Should Canada look to UK’s G-Cloud for cloud computing pointers?

In developing its cloud computing strategy, the federal government could look at the United Kingdom’s cloud service procurement initiative as a potential model.

Since 2014, the Treasury Board of Canada has been developing a government-wide policy on the use cloud computing service. A Request for Information (RFI) sent out by Public Works and Government Services Canada to obtain feedback from industry on how government can use and deliver cloud computing services to Canadians expired last month and the government hopes to come up with its cloud computing usage policy sometime this summer.

At least one analyst believes the UK government’s G-Cloud procurement program could be an ideal model.

“Canada has been closely watching the US and UK on their approach towards cloud computing,” said Alison Brooks, research director for government insights at IDC Canada.

The RFI showed that the government was keen on knowing from providers the mechanics of how the government agencies can share and use information in the cloud but also indicated that data sovereignty is a critical issue for the government and that it wants any contract with a provider to clearly state that “Canada owns and controls all data.”

“The government is trying to balance their own awareness about what exists and what actually industry knows,” said Brooks.

She said the US government came in strong when it rolled out its cloud computing strategy.

In 2010 the US government implemented its “Cloud First” mandate that required federal agencies to consider cloud-based IT services for certain systems.

However, four years later government IT managers polled in a survey conducted by Calif.-based online marketing firm QuinStreet Inc., reported that their cloud efforts remain in the planning stage.

The survey found that 56 per cent of government sector respondents do not user enterprise cloud apps or do not have plans to migrate to the cloud.

At alternative model that Canadian government officials can turn to could be found across the pond.

In the UK, G-Cloud serves “online marketplace” for cloud services, said Brooks. “The government is trying to be a broker for cloud services…this could be a likely model for Canada.”

Established in 2012, G-Cloud was meant to make it easier for public sector bodies to procure commodity IT services that use cloud computing.

G-Cloud consist of a framework of agreements with suppliers, from which public sector organizations can access services without having to run a full tender or competition procurement process. Another component is an online store called Digital Marketplace (formerly CloudStore) that allows public sector organizations to search for services covered by the G-Cloud framework.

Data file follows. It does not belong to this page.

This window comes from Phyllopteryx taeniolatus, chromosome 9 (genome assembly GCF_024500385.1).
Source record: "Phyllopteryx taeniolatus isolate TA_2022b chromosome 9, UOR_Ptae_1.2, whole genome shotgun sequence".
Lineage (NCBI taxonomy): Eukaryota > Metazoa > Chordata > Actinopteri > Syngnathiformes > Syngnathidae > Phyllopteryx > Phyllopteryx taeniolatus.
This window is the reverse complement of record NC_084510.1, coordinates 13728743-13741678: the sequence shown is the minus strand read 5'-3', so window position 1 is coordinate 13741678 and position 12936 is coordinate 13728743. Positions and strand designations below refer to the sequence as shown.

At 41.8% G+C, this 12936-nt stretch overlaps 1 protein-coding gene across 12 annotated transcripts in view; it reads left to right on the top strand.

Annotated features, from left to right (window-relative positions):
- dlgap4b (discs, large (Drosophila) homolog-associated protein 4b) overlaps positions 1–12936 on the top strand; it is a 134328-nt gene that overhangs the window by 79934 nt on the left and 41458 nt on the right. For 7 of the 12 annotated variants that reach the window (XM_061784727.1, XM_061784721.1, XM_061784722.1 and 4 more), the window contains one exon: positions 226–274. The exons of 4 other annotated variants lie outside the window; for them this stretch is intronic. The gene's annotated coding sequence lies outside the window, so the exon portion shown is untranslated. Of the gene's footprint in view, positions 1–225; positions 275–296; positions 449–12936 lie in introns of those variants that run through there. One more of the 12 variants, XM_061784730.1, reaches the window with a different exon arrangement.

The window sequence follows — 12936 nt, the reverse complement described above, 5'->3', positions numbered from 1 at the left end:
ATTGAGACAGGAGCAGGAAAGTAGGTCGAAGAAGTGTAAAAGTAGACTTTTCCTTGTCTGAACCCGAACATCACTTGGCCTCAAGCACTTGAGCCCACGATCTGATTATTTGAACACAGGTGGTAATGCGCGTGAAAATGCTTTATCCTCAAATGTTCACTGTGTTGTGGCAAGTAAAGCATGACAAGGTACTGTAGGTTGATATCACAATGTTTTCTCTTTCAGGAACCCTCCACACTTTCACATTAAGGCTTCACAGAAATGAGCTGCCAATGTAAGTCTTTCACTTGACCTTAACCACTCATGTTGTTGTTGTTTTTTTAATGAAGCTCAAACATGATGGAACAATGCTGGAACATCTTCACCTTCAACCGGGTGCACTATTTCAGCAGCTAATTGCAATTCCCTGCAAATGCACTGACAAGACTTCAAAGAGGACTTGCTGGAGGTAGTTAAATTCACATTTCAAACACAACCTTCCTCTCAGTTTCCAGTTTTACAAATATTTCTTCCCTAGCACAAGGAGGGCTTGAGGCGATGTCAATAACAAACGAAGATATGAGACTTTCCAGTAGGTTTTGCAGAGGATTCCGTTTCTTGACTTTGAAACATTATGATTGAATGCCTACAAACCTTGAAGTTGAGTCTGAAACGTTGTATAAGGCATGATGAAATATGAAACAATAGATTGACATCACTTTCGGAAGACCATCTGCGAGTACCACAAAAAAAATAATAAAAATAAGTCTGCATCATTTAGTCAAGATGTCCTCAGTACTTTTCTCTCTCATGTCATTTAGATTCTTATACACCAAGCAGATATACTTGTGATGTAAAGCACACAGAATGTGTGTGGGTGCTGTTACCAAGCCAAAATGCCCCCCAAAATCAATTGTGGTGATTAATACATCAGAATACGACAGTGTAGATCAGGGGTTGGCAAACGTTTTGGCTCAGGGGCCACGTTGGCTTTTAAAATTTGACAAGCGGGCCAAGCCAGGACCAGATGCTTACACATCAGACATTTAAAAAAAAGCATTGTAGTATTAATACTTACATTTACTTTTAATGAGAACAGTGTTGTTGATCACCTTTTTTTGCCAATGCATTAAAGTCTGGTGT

With G-Cloud, buyer pay for services as they are used, as opposed to signing inflexible, long-term contracts.

By 2013, no less than 700 suppliers had signed up with G-Cloud. More than 80 per cent of these where small and medium size businesses. The program generated US$2.7 million in sales that year.

By 2014, G-Cloud had 1,200 providers and 13,000 services were being offered. When the UK adopted its own Cloud First policy that year, sales grew to $70 million.

A recent article on reported on Tony Singleton, director of G-Cloud mentioning some of the successes of the program. They include:

  • Time to obtain cloud service through G-Cloud is 18 days as opposed to 171 days using conventional Official Journal of European Union (OJEU) procurement process
  • Monthly sales jumped from $11 million to $53 million

However, old IT procurement practices persist.

A report from quoted Chris Chant, former Cabinet Office Executive Director in charge of G-Cloud, commenting on government IT procurement in general. He is now with the firm Rainmaker Solutions Inc.

“There are still too many examples of bad practices, too much adherence to the influence of the systems integrators and not enough adoption of agile, iterative and efficient services available through frameworks such as G-Cloud,” he said.

“Government departments still persists with the large systems integrators,” said Jan Joubert, founder of Rainmaker. “G-Cloud is not widely adopted outside central government, authorities still sign 10-year contracts and unfortunately bad practices and inefficiencies still persist.”

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Jim Love, Chief Content Officer, IT World Canada

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Nestor E. Arellano
Nestor E. Arellano
Toronto-based journalist specializing in technology and business news. Blogs and tweets on the latest tech trends and gadgets.

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